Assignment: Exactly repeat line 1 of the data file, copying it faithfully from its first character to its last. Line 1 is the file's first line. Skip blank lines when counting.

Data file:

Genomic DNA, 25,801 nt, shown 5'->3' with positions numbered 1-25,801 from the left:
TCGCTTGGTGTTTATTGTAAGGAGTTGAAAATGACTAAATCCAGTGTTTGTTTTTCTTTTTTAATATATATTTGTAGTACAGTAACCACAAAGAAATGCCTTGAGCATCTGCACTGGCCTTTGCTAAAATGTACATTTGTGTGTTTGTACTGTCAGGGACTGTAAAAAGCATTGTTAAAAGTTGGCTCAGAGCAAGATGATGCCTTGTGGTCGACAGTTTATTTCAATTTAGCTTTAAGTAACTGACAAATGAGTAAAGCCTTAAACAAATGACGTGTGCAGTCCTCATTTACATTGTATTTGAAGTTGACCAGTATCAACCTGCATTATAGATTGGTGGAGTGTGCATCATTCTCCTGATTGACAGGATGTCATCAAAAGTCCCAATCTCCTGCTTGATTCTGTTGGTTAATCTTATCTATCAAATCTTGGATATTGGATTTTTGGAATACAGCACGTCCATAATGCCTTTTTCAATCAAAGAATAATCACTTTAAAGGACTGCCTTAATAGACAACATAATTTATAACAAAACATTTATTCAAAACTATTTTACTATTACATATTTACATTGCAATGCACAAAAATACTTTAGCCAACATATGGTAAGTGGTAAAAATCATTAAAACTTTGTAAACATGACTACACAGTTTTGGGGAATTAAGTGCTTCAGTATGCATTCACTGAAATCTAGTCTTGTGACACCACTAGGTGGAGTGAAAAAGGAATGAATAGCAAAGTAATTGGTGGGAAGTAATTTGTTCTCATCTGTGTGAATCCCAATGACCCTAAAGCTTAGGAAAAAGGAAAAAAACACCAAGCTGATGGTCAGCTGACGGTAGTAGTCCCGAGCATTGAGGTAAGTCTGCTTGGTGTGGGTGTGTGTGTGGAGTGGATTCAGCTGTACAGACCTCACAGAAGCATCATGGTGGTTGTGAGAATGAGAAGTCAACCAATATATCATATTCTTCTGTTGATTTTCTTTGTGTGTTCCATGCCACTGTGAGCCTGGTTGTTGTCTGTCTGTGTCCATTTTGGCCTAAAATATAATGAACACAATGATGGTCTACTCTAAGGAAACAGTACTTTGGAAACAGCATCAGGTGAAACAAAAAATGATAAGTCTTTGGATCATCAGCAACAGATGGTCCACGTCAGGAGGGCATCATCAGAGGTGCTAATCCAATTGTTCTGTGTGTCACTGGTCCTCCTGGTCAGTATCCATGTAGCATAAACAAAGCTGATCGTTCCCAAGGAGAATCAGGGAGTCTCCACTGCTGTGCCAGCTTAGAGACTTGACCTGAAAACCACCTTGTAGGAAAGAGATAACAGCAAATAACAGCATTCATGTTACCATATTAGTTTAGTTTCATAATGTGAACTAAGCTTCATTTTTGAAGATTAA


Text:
Genomic DNA, 25,801 nt, shown 5'->3' with positions numbered 1-25,801 from the left: